With them, in spirit,
we also go forth
from the sweet peace
of our beloved firesides
to smite the foe.

O Lord our God,
help us
to tear their soldiers
to bloody shreds
with our shells;
help us
to cover their smiling fields
with the pale forms
of their patriot dead;
help us
to drown the thunder
of the guns
with the shrieks of their wounded,
writhing in pain; help us
to lay waste
their humble homes
with a hurricane of fire;
help us
to wring the hearts
of their unoffending widows
with unavailing grief;
help us
to turn them out roofless
with little children
to wander unfriended
the wastes
of their desolated land
in rags and hunger
and thirst,
sports of the sun flames
of summer
and the icy winds
of winter,
broken in spirit,
worn with travail,
imploring Thee
for the refuge of the grave
and denied it --
for our sakes
who adore Thee, Lord,
blast their hopes,
blight their lives,
protract their bitter pilgrimage,
make heavy their steps,
water their way with their tears,
stain the white snow
with the blood
of their wounded feet!
We ask it,
in the spirit of love,
of Him Who is the Source of Love,
and Who is the ever-faithful
refuge and friend
of all that are sore beset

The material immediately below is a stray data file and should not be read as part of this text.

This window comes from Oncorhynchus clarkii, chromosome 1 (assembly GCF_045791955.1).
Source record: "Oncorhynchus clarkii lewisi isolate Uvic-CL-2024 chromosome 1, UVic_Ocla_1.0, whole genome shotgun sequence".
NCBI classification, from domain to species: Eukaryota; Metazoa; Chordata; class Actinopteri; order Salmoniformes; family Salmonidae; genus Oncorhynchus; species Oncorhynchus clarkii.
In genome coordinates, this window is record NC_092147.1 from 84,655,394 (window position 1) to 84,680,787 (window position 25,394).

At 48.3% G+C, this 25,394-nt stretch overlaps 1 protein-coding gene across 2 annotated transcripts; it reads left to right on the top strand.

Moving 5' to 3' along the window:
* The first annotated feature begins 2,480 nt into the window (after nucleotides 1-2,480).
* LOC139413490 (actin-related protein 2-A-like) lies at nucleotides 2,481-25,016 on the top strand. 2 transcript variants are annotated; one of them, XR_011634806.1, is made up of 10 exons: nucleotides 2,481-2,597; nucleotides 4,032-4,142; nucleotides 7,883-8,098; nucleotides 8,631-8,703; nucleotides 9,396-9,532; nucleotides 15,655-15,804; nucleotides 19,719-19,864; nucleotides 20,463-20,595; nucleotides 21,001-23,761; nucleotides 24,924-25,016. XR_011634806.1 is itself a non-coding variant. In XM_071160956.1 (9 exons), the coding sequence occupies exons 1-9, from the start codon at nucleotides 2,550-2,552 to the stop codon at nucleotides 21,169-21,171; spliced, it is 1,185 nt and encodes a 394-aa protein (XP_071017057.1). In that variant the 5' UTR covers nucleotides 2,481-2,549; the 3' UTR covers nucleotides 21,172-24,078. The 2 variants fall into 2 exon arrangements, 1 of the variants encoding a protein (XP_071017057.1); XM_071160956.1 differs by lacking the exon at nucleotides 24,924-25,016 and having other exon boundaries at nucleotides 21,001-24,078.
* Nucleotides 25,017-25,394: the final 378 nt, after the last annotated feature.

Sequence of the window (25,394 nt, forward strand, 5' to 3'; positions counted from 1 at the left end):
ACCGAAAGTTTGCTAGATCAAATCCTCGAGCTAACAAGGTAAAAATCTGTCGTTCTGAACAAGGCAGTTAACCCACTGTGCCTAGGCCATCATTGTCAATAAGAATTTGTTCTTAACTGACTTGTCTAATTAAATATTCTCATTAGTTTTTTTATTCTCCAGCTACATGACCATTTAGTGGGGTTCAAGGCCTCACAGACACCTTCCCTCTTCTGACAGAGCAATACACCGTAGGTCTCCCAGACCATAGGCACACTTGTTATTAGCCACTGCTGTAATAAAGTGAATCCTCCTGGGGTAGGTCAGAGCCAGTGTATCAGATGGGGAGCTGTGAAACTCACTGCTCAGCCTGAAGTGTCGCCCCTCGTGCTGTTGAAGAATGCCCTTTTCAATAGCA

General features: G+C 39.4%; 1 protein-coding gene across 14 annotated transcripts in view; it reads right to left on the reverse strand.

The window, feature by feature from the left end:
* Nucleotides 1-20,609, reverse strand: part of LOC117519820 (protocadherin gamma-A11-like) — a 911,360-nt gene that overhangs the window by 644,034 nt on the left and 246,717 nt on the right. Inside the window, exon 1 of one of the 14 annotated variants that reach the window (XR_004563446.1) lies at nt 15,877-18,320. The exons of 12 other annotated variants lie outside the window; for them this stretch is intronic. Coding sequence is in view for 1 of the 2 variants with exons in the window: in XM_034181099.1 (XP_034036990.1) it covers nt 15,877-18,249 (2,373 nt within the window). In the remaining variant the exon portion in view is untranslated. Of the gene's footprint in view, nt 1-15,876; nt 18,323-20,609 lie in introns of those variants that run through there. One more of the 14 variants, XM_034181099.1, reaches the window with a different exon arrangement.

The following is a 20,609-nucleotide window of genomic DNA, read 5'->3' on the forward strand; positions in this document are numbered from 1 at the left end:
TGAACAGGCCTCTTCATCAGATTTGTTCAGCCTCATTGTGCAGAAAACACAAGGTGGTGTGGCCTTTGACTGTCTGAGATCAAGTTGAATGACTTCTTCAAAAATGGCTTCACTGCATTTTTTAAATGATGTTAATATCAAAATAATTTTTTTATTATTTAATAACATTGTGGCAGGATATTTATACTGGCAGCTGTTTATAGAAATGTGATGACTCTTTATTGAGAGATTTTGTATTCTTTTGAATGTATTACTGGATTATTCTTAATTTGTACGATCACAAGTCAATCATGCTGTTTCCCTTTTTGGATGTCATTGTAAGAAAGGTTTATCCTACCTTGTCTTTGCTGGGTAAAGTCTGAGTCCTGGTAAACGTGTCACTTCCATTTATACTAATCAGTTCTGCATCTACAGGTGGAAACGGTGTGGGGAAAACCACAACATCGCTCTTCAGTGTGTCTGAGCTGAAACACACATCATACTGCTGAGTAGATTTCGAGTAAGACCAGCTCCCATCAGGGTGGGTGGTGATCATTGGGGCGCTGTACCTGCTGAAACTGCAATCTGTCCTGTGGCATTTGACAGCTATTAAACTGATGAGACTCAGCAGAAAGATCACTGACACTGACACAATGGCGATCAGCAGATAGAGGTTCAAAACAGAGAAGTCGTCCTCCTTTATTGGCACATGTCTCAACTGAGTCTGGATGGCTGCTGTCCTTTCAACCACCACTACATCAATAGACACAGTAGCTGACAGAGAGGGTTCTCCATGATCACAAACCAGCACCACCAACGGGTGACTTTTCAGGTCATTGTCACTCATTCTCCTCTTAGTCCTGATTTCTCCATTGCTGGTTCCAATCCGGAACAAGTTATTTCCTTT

and seek His aid
with humble and contrite hearts.


(*After a pause.*)

"Ye have prayed it;
if ye still desire it,
The messenger of the
Most High waits!"

It was believed afterward
that the man was a lunatic,
because there was no sense
in what he said.

Sunday, June 27, 2010

A Walk on the North Side

Thompson Lake reaches all the way to the levee on the north end of the Emiquon Preserve, but a large area is filled with prairie. When you walk on the north side you never know what you will see.

From Mud Road you can see the wheat growing along the bluffs on the other side of IL 24.


Big Sister and Little Sister Creeks join together and run between two levees on the north side as it heads out to the Illinois River. These creeks likely joined in with what was once described as "the tortuous course of Thompson’s Slough" connecting the lakes, marshes, and bayous to the river.